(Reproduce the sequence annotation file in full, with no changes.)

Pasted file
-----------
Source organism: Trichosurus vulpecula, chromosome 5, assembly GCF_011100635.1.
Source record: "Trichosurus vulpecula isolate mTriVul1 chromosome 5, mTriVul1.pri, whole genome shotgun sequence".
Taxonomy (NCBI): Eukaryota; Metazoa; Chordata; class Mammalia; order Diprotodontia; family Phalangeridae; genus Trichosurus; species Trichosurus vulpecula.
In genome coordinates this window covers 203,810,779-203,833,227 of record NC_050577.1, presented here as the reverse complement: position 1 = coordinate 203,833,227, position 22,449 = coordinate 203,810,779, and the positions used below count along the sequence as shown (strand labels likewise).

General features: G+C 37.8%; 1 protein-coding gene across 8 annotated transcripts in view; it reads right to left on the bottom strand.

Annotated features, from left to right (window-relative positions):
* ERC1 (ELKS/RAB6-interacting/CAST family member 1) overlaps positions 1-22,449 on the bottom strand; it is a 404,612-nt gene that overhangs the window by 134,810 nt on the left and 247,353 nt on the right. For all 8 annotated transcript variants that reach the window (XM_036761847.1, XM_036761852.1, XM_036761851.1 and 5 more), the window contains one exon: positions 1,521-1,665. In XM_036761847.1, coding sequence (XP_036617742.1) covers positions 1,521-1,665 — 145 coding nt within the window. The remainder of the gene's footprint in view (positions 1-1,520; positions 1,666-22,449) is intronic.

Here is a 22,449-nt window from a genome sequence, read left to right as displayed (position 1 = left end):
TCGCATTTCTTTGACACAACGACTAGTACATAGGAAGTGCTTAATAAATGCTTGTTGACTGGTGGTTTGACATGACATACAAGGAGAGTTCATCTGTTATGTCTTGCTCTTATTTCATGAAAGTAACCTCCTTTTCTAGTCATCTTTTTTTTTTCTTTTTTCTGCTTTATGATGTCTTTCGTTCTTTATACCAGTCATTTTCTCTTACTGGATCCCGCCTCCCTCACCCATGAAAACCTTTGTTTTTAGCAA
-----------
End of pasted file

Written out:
Source organism: Trichosurus vulpecula, chromosome 5, assembly GCF_011100635.1.
Source record: "Trichosurus vulpecula isolate mTriVul1 chromosome 5, mTriVul1.pri, whole genome shotgun sequence".
Taxonomy (NCBI): Eukaryota; Metazoa; Chordata; class Mammalia; order Diprotodontia; family Phalangeridae; genus Trichosurus; species Trichosurus vulpecula.
In genome coordinates this window covers 203,810,779-203,833,227 of record NC_050577.1, presented here as the reverse complement: position 1 = coordinate 203,833,227, position 22,449 = coordinate 203,810,779, and the positions used below count along the sequence as shown (strand labels likewise).

General features: G+C 37.8%; 1 protein-coding gene across 8 annotated transcripts in view; it reads right to left on the bottom strand.

Annotated features, from left to right (window-relative positions):
* ERC1 (ELKS/RAB6-interacting/CAST family member 1) overlaps positions 1-22,449 on the bottom strand; it is a 404,612-nt gene that overhangs the window by 134,810 nt on the left and 247,353 nt on the right. For all 8 annotated transcript variants that reach the window (XM_036761847.1, XM_036761852.1, XM_036761851.1 and 5 more), the window contains one exon: positions 1,521-1,665. In XM_036761847.1, coding sequence (XP_036617742.1) covers positions 1,521-1,665 — 145 coding nt within the window. The remainder of the gene's footprint in view (positions 1-1,520; positions 1,666-22,449) is intronic.

Here is a 22,449-nt window from a genome sequence, read left to right as displayed (position 1 = left end):
TCGCATTTCTTTGACACAACGACTAGTACATAGGAAGTGCTTAATAAATGCTTGTTGACTGGTGGTTTGACATGACATACAAGGAGAGTTCATCTGTTATGTCTTGCTCTTATTTCATGAAAGTAACCTCCTTTTCTAGTCATCTTTTTTTTTTCTTTTTTCTGCTTTATGATGTCTTTCGTTCTTTATACCAGTCATTTTCTCTTACTGGATCCCGCCTCCCTCACCCATGAAAACCTTTGTTTTTAGCAA